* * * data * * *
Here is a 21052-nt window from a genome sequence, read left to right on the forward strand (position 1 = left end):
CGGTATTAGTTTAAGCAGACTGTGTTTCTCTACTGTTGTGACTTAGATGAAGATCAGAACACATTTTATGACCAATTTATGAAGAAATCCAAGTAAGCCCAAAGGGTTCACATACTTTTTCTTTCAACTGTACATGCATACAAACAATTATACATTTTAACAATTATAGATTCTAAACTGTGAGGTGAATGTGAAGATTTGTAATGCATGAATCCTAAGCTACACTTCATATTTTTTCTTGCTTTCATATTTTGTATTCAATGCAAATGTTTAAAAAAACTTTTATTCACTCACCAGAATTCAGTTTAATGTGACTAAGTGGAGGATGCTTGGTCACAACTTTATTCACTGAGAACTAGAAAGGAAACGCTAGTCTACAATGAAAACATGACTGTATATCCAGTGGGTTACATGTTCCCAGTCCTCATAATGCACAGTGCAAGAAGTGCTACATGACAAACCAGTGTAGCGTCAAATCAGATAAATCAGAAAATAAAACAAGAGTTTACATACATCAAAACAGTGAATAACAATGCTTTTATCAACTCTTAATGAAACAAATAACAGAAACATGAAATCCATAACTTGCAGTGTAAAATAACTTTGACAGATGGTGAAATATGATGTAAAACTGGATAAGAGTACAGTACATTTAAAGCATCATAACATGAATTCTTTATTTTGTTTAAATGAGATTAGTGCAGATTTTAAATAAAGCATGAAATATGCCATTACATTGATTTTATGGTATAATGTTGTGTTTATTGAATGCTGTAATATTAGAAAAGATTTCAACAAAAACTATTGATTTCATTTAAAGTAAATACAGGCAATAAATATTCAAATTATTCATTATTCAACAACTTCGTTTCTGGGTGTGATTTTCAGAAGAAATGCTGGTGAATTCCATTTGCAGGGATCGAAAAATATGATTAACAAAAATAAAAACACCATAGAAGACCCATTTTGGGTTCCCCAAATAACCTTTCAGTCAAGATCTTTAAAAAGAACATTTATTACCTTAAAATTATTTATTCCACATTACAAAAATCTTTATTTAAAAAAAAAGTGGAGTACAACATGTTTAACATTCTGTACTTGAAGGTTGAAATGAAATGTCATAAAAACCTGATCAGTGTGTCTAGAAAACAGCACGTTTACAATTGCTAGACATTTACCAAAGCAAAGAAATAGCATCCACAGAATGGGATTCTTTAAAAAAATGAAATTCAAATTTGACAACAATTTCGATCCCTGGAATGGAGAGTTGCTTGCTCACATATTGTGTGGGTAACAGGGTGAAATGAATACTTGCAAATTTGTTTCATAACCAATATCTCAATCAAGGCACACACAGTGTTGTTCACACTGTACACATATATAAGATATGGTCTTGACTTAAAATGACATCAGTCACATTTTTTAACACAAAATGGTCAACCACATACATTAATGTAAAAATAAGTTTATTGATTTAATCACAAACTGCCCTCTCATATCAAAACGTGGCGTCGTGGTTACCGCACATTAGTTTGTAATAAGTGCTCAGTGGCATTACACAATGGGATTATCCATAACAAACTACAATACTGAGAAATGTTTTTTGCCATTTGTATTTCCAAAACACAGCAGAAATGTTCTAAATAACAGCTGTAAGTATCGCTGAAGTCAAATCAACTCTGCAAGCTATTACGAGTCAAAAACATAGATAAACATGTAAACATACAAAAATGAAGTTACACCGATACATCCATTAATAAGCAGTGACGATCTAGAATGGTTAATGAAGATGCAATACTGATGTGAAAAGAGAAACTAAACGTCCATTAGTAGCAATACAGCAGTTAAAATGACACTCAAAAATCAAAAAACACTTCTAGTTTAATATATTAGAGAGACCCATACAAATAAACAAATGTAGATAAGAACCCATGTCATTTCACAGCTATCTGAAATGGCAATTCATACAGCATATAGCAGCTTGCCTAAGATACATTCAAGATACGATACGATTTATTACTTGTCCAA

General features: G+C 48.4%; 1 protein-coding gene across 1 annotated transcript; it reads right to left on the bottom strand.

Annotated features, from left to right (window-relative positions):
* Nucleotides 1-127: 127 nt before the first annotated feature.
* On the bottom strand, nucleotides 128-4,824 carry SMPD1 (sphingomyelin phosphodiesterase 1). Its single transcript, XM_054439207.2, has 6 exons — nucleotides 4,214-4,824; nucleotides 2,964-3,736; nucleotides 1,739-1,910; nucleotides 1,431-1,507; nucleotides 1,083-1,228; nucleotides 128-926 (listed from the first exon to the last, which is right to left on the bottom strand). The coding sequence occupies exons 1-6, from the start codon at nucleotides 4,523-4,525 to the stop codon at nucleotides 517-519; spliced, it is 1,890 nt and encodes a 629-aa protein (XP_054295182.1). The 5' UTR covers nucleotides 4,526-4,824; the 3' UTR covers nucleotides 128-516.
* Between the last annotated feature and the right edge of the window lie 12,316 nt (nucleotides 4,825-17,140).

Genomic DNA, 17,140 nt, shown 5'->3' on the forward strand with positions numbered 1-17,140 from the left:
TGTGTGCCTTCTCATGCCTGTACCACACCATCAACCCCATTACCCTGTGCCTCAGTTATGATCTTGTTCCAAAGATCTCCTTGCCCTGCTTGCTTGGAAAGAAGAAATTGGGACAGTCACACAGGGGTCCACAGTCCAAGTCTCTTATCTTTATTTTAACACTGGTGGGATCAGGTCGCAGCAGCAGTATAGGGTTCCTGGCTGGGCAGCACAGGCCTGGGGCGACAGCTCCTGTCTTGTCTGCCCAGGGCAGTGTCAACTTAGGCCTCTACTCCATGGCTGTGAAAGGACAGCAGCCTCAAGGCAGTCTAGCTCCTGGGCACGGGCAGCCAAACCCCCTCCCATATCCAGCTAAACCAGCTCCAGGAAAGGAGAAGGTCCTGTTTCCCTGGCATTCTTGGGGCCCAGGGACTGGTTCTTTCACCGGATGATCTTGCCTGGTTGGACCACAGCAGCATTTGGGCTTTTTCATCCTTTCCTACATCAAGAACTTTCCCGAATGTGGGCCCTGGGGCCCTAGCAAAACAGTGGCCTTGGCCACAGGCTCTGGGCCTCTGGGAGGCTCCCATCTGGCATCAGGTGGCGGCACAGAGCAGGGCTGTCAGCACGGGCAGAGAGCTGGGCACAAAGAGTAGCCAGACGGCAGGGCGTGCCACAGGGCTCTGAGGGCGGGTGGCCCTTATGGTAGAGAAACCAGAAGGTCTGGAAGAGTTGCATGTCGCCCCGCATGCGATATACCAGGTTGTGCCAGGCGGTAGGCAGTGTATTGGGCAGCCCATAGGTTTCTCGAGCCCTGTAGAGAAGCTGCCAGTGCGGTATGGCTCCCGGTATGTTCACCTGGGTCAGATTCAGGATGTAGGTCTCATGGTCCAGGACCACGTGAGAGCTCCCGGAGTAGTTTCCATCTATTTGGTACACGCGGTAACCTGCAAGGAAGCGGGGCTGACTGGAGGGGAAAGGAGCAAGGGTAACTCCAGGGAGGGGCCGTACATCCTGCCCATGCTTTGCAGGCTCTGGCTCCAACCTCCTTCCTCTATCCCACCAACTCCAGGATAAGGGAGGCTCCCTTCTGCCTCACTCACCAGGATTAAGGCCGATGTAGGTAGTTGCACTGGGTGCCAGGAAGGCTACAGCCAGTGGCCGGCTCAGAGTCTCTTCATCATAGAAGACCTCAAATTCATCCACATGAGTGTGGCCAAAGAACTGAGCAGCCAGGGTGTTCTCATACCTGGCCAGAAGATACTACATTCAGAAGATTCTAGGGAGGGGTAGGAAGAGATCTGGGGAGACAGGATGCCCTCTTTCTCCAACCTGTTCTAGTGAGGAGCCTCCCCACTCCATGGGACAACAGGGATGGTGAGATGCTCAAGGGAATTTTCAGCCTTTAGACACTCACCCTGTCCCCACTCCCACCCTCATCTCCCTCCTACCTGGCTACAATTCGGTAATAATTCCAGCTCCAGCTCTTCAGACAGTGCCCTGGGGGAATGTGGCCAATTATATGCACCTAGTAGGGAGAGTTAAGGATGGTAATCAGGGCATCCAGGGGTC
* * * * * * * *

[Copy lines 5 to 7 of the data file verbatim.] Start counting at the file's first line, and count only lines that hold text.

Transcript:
* Nucleotides 1-127: 127 nt before the first annotated feature.
* On the bottom strand, nucleotides 128-4,824 carry SMPD1 (sphingomyelin phosphodiesterase 1). Its single transcript, XM_054439207.2, has 6 exons — nucleotides 4,214-4,824; nucleotides 2,964-3,736; nucleotides 1,739-1,910; nucleotides 1,431-1,507; nucleotides 1,083-1,228; nucleotides 128-926 (listed from the first exon to the last, which is right to left on the bottom strand). The coding sequence occupies exons 1-6, from the start codon at nucleotides 4,523-4,525 to the stop codon at nucleotides 517-519; spliced, it is 1,890 nt and encodes a 629-aa protein (XP_054295182.1). The 5' UTR covers nucleotides 4,526-4,824; the 3' UTR covers nucleotides 128-516.
* Between the last annotated feature and the right edge of the window lie 12,316 nt (nucleotides 4,825-17,140).